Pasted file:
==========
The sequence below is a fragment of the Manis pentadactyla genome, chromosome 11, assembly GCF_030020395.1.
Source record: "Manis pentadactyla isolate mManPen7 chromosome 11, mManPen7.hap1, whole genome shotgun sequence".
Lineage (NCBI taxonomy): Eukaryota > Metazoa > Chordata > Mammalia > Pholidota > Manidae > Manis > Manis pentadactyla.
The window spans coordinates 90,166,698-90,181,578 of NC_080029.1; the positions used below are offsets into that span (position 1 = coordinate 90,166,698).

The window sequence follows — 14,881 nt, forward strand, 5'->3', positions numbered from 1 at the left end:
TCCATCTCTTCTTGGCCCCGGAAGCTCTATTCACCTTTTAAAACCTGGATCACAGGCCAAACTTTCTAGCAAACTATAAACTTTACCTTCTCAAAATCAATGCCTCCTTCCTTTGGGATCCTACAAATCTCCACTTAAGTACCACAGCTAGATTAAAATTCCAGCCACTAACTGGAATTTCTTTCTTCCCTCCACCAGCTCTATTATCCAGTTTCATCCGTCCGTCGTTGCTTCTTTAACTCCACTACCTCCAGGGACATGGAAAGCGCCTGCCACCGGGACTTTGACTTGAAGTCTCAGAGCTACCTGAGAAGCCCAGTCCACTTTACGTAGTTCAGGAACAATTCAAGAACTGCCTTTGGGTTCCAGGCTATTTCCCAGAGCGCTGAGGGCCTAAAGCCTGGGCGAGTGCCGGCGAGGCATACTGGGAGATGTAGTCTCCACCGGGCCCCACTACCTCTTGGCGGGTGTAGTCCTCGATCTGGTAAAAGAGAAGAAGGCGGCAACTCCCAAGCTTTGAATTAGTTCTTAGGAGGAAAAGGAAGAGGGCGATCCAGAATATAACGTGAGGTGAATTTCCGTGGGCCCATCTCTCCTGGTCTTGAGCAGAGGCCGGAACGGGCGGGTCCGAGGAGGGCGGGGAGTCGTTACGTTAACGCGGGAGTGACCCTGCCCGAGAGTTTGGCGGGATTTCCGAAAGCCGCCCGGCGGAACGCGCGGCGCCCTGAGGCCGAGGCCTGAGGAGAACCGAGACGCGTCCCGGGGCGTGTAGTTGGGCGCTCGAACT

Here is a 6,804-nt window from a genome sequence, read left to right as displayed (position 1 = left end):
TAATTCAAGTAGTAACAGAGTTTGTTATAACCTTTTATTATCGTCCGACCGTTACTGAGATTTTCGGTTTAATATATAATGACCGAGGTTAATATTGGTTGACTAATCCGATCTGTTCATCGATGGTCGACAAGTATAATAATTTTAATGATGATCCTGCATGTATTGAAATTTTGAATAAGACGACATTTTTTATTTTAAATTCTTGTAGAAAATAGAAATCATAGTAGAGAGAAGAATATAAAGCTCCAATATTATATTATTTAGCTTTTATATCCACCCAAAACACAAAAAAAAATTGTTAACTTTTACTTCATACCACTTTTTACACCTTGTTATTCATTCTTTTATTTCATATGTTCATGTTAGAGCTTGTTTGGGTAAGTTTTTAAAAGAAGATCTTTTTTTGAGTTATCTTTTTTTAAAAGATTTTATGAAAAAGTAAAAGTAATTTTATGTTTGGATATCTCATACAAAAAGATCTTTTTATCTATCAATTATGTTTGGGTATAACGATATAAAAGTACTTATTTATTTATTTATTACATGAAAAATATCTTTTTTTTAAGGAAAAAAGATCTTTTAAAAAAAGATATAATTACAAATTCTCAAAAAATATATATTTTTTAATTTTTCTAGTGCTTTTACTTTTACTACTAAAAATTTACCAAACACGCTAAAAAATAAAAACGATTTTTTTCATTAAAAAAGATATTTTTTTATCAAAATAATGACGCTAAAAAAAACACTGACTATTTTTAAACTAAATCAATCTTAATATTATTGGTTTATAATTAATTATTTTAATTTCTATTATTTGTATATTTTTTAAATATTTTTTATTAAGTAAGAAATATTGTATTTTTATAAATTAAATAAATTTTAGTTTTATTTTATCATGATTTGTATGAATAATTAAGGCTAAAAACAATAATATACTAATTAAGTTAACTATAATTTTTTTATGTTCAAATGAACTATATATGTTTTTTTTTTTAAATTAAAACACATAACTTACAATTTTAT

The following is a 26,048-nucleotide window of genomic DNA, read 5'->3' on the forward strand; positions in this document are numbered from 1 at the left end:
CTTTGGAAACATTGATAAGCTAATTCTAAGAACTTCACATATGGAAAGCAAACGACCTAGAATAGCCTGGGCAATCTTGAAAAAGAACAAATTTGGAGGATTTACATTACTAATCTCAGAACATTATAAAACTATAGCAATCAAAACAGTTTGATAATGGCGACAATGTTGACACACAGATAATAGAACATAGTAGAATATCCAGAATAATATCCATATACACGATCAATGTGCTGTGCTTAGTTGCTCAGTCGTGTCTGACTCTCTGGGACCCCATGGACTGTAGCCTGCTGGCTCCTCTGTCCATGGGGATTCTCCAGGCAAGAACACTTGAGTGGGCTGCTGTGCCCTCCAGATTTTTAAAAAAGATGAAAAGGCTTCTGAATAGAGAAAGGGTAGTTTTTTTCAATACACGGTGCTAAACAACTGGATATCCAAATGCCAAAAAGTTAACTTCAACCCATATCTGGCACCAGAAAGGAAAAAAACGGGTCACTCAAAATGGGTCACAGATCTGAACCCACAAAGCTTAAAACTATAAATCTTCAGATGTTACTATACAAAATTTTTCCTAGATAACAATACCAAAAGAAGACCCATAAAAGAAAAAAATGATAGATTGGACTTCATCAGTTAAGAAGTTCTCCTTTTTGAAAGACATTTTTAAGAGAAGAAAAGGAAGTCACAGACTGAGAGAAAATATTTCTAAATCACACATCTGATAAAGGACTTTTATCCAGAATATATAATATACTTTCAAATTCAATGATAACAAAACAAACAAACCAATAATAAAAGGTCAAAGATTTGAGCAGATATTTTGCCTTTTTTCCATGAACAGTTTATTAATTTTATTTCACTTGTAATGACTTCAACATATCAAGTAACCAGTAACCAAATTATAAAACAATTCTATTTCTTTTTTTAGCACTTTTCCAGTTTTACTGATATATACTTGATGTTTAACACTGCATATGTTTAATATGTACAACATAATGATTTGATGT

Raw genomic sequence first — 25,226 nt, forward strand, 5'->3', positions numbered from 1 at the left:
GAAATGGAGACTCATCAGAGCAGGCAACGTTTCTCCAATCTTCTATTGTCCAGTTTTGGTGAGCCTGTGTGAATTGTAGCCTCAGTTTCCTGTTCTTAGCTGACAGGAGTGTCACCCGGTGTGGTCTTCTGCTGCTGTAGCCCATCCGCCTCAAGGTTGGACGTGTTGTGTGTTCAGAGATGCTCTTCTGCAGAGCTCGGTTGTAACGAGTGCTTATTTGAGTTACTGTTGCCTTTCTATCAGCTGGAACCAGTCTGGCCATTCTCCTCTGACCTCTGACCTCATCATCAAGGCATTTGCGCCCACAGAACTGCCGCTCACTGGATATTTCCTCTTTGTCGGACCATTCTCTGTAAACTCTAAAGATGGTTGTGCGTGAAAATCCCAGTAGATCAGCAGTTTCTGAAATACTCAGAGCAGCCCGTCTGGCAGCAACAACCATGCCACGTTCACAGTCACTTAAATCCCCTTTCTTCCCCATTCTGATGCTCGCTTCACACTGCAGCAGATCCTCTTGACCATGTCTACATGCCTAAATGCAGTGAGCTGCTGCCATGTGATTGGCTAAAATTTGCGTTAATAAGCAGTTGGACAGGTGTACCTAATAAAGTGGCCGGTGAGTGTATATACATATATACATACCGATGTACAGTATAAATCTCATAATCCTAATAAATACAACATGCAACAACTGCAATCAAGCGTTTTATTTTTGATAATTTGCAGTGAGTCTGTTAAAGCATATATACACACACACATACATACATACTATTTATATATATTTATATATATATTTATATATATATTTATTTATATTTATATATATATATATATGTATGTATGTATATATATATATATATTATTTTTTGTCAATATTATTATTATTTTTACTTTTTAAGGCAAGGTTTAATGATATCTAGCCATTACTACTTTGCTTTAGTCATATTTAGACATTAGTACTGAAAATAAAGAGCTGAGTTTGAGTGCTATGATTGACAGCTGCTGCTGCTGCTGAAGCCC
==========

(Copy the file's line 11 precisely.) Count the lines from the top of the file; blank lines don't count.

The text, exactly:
Raw genomic sequence first — 25,226 nt, forward strand, 5'->3', positions numbered from 1 at the left: